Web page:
containers

Deploying a React single-page web app to Kubernetes

React seems to have taken the front-end development community by storm, and is extremely popular for web UIs.

It's development model is a breath of fresh air compared to many other tools: you just clone your app, and as long as you have Node.js installed in your environment, to start developing you run (either with npm or yarn or whatever today's most popular package manager is):

yarn install
yarn serve

And then you have a local development server running your code, which updates in real time when you change code.

But when it comes time to deploy a real-world React app to non-local environments, things can get a little... weird.

For most modern projects I work on, there are usually multiple environments:

Install kubectl in your Docker image, the easy way

Most of the time, when I install software on my Docker images, I add a rather hairy RUN command which does something like:

  1. Install some dependencies for key management.
  2. Add a GPG key for a new software repository.
  3. Install software from that new software repository.
  4. Clean up apt/yum/dnf caches to save a little space.

This is all well and good; and this is the most recommended way to install kubectl in most situations, but it's not without it's drawbacks:

Drupal VM does Docker

Drupal VM on Docker Hub

Drupal VM has used Vagrant and (usually) VirtualBox to run Drupal infrastructure locally since its inception. But ever since Docker became 'the hot new thing' in infrastructure tooling, I've been asked when Drupal VM will convert to using Docker.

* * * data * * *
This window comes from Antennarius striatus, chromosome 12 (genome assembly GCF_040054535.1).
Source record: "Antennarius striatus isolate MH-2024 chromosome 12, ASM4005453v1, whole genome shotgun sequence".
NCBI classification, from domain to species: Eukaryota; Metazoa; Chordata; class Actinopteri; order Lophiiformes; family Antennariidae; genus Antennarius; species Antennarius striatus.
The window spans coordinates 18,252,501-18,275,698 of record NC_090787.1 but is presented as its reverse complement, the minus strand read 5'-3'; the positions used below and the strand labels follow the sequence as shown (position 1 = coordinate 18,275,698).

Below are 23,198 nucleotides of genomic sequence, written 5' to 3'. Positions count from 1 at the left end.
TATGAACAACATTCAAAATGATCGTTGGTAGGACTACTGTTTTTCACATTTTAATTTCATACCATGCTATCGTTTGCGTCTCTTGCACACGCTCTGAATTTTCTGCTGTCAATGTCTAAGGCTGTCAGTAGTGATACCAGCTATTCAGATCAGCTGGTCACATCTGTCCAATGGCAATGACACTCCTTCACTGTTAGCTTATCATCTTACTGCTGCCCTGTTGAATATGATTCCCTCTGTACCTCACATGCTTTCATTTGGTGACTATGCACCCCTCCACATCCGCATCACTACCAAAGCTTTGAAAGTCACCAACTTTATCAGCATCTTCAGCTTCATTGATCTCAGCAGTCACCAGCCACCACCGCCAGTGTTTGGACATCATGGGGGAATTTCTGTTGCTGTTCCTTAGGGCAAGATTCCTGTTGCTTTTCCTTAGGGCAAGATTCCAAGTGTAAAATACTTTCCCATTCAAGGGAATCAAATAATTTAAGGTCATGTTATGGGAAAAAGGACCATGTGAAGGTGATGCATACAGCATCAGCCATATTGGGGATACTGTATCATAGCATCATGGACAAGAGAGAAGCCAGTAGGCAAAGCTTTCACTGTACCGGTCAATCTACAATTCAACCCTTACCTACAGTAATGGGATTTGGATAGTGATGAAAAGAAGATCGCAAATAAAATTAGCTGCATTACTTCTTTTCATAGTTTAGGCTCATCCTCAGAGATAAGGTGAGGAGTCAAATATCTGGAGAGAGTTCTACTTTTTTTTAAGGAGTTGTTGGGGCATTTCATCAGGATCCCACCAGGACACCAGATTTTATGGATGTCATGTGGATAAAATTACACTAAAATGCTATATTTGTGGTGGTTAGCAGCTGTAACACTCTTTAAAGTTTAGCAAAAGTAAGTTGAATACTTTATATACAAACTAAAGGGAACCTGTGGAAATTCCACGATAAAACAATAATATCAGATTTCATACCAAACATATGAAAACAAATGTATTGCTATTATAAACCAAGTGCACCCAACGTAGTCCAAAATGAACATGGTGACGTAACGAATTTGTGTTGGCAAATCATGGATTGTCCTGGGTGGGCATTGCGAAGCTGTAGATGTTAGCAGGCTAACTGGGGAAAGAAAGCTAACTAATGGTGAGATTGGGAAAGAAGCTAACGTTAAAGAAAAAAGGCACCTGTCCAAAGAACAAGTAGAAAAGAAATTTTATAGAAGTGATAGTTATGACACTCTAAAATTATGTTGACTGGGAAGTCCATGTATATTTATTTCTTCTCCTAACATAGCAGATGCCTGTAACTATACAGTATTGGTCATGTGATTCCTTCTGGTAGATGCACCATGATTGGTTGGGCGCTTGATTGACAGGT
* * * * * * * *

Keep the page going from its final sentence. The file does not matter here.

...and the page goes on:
The answer to that question is a bit nuanced; Drupal VM has been using Docker to run its own integration tests for over a year (that's how I run tests on seven different OSes using Travis CI). And technically, Drupal VM's core components have always been able to run inside Docker containers (most of them use Docker-based integration tests as well).

But Docker usage was always an undocumented and unsupported feature of Drupal VM. But no longer—with 4.5.0, Drupal VM now supports Docker as an experimental alternative to Vagrant + VirtualBox, and you can use Drupal VM with Docker in one of two ways:

Fix for Ansible hanging when used with Docker and TTY

For almost all my Ansible roles on Ansible Galaxy, I have a comprehensive suite of tests that run against all supported OSes on Travis CI, and the only way that's possible is using Docker containers (one container for each OS/test combination).

For the past year or so, I've been struggling with some of the test suites having strange issues when I use docker exec --tty (which passes through Ansible's pretty coloration) along with Ansible playbooks running inside Docker containers in Travis CI. It seems that certain services, when restarted on OSes running sysvinit (like Ubuntu 14.04 and CentOS 6), cause ansible-playbook to hang indefinitely, resulting in a build failure:

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